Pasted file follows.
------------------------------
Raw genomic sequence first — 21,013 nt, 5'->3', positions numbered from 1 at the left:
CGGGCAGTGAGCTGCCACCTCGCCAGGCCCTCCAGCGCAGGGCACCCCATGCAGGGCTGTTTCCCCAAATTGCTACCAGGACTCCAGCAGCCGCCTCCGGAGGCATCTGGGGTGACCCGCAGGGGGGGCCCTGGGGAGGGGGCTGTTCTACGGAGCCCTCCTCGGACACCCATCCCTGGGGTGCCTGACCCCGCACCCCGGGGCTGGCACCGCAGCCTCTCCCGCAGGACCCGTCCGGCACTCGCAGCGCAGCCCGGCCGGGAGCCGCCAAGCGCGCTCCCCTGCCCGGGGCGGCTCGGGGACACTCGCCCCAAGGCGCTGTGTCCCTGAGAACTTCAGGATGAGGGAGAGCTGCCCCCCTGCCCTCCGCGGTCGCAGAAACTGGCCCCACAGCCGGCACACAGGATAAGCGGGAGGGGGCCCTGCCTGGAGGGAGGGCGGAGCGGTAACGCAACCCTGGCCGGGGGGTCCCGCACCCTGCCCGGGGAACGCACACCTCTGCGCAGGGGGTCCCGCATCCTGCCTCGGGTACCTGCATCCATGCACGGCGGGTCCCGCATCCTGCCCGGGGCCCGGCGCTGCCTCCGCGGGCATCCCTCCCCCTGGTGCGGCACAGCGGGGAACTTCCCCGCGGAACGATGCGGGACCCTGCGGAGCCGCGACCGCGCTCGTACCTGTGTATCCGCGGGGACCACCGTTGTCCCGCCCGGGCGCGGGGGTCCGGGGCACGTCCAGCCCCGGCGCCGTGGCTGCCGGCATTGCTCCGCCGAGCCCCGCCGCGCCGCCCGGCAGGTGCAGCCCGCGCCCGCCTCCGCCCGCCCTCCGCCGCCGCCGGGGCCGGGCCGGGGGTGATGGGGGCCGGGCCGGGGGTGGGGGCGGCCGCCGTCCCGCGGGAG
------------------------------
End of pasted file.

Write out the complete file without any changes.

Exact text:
Raw genomic sequence first — 21,013 nt, 5'->3', positions numbered from 1 at the left:
CGGGCAGTGAGCTGCCACCTCGCCAGGCCCTCCAGCGCAGGGCACCCCATGCAGGGCTGTTTCCCCAAATTGCTACCAGGACTCCAGCAGCCGCCTCCGGAGGCATCTGGGGTGACCCGCAGGGGGGGCCCTGGGGAGGGGGCTGTTCTACGGAGCCCTCCTCGGACACCCATCCCTGGGGTGCCTGACCCCGCACCCCGGGGCTGGCACCGCAGCCTCTCCCGCAGGACCCGTCCGGCACTCGCAGCGCAGCCCGGCCGGGAGCCGCCAAGCGCGCTCCCCTGCCCGGGGCGGCTCGGGGACACTCGCCCCAAGGCGCTGTGTCCCTGAGAACTTCAGGATGAGGGAGAGCTGCCCCCCTGCCCTCCGCGGTCGCAGAAACTGGCCCCACAGCCGGCACACAGGATAAGCGGGAGGGGGCCCTGCCTGGAGGGAGGGCGGAGCGGTAACGCAACCCTGGCCGGGGGGTCCCGCACCCTGCCCGGGGAACGCACACCTCTGCGCAGGGGGTCCCGCATCCTGCCTCGGGTACCTGCATCCATGCACGGCGGGTCCCGCATCCTGCCCGGGGCCCGGCGCTGCCTCCGCGGGCATCCCTCCCCCTGGTGCGGCACAGCGGGGAACTTCCCCGCGGAACGATGCGGGACCCTGCGGAGCCGCGACCGCGCTCGTACCTGTGTATCCGCGGGGACCACCGTTGTCCCGCCCGGGCGCGGGGGTCCGGGGCACGTCCAGCCCCGGCGCCGTGGCTGCCGGCATTGCTCCGCCGAGCCCCGCCGCGCCGCCCGGCAGGTGCAGCCCGCGCCCGCCTCCGCCCGCCCTCCGCCGCCGCCGGGGCCGGGCCGGGGGTGATGGGGGCCGGGCCGGGGGTGGGGGCGGCCGCCGTCCCGCGGGAG